Saskatoon

Saskatoon steps up fight on tree killing pest

The Cottony ash psyllid is a tiny yellow-green pest that first arrived in Saskatoon back in 2006. This year it will claim 1,000 trees.

Highly visible tree cull underway in the city

Mature ash along 20th Street in Saskatoon's Riversdale neighbourhood are being cut down due to the Cottony ash psyllid, a pest that first arrived in the city in 2006. (CBC)

Saskatoon's urban forest is under attack by a foreign invader.

"It feeds by sucking the juices out of the plant tissue," said city entomologist Jeff Boone.

This vampire-like invader is the Cottony ash psyllid, a tiny yellow-green pest that first arrived in Saskatoon back in 2006. This year it is expected to claim 1,000 trees in the city.

The pest targets mostly black and mancana ash, of which there are about 7,000 in the city.

It will be a slow process to rebuild our urban forest.- Jeff Boone, Saskatoon city entomologist

This sort of attack on an urban forest can sometimes be hard to spot, but city hall has concentrated its counter attack on the Cottony ash psyllid in some very high profile areas, like Riversdale.

"The 20th Street example is just like a small segment of the number of trees that are going to be removed," Boone said. "We expect there will probably be more removals to come."

This photo shows psyllid eggs on the bud of an ash tree.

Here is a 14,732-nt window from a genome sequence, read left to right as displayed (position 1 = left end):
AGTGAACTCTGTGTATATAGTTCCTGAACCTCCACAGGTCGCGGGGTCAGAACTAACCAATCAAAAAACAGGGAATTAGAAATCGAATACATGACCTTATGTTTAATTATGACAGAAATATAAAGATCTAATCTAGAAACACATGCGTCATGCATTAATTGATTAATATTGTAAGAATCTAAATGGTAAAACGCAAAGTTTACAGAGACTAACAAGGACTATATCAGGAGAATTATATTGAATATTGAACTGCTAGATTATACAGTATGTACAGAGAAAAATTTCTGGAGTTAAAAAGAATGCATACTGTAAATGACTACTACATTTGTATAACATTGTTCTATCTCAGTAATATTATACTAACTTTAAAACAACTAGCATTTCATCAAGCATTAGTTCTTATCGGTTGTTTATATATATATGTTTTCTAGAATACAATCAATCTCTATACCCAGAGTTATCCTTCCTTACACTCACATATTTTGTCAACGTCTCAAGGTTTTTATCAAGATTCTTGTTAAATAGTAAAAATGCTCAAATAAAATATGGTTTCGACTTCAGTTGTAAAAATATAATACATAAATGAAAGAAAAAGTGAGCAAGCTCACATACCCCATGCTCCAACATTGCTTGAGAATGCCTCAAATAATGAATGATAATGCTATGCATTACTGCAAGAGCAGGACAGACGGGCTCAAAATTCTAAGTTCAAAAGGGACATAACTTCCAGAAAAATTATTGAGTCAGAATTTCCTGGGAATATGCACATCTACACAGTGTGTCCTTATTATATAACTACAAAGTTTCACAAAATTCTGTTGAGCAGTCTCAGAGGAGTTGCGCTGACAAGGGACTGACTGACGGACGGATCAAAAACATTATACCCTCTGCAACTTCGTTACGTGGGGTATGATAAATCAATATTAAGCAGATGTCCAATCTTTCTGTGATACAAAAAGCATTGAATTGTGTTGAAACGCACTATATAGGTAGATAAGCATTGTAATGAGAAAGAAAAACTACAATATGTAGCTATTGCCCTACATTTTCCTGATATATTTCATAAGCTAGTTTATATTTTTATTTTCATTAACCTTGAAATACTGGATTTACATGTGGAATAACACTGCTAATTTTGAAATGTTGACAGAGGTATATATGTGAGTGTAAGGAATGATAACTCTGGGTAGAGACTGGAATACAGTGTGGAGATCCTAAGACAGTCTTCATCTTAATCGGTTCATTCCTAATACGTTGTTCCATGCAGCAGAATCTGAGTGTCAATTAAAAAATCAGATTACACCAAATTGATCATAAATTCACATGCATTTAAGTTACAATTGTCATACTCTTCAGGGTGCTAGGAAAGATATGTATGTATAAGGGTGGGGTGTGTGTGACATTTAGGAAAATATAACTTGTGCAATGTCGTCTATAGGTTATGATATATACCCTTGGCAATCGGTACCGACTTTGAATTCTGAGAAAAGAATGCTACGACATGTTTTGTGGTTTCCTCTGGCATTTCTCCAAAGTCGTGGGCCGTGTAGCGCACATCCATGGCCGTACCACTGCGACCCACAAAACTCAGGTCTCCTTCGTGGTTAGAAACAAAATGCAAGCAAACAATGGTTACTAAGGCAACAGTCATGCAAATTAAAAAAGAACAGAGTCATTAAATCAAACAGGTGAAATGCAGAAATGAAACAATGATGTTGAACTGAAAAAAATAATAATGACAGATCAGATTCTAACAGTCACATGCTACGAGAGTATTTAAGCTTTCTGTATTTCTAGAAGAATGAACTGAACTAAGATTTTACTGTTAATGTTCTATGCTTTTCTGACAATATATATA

Infestation is city wide

Boone said there are susceptible trees in all neighbourhoods. This year, though, the destruction will be highly visible.  

"These are areas where it's tough to get trees established, it's tougher growing conditions and the loss is both higher cost removal and replanting, but also it is very significant for those streetscapes, because downtown streets it really changes the feel when you remove the tree canopy."

Only trees found to have lost more than half their foliage will be removed. Trees with less damage will be left, in hopes they might recover. Susceptible tress will be injected with an insecticide to try to keep the Cottony ash psyllid from taking root.

Boone acknowledged the battle against the bugs can be hard to watch.

"Typically we don't have removals on the scale of 1,000 a year, so the replants will be coming in but it will be a slow process to rebuild our urban forest," he said.

with files from Saskatoon Morning

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